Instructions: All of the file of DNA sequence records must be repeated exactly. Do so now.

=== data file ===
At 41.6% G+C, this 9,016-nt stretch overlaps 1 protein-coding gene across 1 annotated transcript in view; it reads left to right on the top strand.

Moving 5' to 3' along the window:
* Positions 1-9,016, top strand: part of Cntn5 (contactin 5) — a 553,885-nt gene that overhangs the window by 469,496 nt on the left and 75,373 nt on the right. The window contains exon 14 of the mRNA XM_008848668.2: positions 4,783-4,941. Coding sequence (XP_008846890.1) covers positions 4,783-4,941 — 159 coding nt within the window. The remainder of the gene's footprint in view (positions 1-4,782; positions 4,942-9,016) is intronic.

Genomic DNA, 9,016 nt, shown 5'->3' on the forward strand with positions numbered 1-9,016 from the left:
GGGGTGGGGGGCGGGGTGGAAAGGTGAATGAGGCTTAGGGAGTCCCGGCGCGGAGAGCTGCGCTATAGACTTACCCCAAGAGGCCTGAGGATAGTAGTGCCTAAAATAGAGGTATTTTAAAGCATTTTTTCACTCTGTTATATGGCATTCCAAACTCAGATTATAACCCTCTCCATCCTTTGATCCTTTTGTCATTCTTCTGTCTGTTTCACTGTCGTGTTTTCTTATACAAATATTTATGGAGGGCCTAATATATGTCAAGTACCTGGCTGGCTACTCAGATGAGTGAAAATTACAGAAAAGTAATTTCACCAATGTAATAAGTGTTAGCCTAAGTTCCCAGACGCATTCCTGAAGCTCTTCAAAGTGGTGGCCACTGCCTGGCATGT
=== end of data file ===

At 41.6% G+C, this 9,016-nt stretch overlaps 1 protein-coding gene across 1 annotated transcript in view; it reads left to right on the top strand.

Moving 5' to 3' along the window:
* Positions 1-9,016, top strand: part of Cntn5 (contactin 5) — a 553,885-nt gene that overhangs the window by 469,496 nt on the left and 75,373 nt on the right. The window contains exon 14 of the mRNA XM_008848668.2: positions 4,783-4,941. Coding sequence (XP_008846890.1) covers positions 4,783-4,941 — 159 coding nt within the window. The remainder of the gene's footprint in view (positions 1-4,782; positions 4,942-9,016) is intronic.

Genomic DNA, 9,016 nt, shown 5'->3' on the forward strand with positions numbered 1-9,016 from the left:
GGGGTGGGGGGCGGGGTGGAAAGGTGAATGAGGCTTAGGGAGTCCCGGCGCGGAGAGCTGCGCTATAGACTTACCCCAAGAGGCCTGAGGATAGTAGTGCCTAAAATAGAGGTATTTTAAAGCATTTTTTCACTCTGTTATATGGCATTCCAAACTCAGATTATAACCCTCTCCATCCTTTGATCCTTTTGTCATTCTTCTGTCTGTTTCACTGTCGTGTTTTCTTATACAAATATTTATGGAGGGCCTAATATATGTCAAGTACCTGGCTGGCTACTCAGATGAGTGAAAATTACAGAAAAGTAATTTCACCAATGTAATAAGTGTTAGCCTAAGTTCCCAGACGCATTCCTGAAGCTCTTCAAAGTGGTGGCCACTGCCTGGCATGT